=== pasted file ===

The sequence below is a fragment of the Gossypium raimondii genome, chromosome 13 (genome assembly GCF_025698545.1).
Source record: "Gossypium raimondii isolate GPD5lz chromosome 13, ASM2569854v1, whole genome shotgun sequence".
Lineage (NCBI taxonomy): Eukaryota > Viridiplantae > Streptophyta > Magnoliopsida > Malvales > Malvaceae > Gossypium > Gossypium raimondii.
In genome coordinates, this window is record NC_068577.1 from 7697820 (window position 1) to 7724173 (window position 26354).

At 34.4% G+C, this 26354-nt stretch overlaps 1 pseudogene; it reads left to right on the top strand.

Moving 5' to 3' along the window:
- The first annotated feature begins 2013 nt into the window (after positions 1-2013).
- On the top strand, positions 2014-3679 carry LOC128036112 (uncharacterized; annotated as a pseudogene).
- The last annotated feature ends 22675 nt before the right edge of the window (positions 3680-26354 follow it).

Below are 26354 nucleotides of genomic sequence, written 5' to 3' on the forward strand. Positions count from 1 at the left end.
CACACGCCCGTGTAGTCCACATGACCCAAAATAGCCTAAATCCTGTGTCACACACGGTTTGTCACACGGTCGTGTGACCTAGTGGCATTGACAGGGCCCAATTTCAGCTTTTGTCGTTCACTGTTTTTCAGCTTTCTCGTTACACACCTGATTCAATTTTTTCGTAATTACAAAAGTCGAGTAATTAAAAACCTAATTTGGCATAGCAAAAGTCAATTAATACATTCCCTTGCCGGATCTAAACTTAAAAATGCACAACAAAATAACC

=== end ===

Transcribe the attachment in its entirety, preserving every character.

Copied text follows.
The sequence below is a fragment of the Gossypium raimondii genome, chromosome 13 (genome assembly GCF_025698545.1).
Source record: "Gossypium raimondii isolate GPD5lz chromosome 13, ASM2569854v1, whole genome shotgun sequence".
Lineage (NCBI taxonomy): Eukaryota > Viridiplantae > Streptophyta > Magnoliopsida > Malvales > Malvaceae > Gossypium > Gossypium raimondii.
In genome coordinates, this window is record NC_068577.1 from 7697820 (window position 1) to 7724173 (window position 26354).

At 34.4% G+C, this 26354-nt stretch overlaps 1 pseudogene; it reads left to right on the top strand.

Moving 5' to 3' along the window:
- The first annotated feature begins 2013 nt into the window (after positions 1-2013).
- On the top strand, positions 2014-3679 carry LOC128036112 (uncharacterized; annotated as a pseudogene).
- The last annotated feature ends 22675 nt before the right edge of the window (positions 3680-26354 follow it).

Below are 26354 nucleotides of genomic sequence, written 5' to 3' on the forward strand. Positions count from 1 at the left end.
CACACGCCCGTGTAGTCCACATGACCCAAAATAGCCTAAATCCTGTGTCACACACGGTTTGTCACACGGTCGTGTGACCTAGTGGCATTGACAGGGCCCAATTTCAGCTTTTGTCGTTCACTGTTTTTCAGCTTTCTCGTTACACACCTGATTCAATTTTTTCGTAATTACAAAAGTCGAGTAATTAAAAACCTAATTTGGCATAGCAAAAGTCAATTAATACATTCCCTTGCCGGATCTAAACTTAAAAATGCACAACAAAATAACC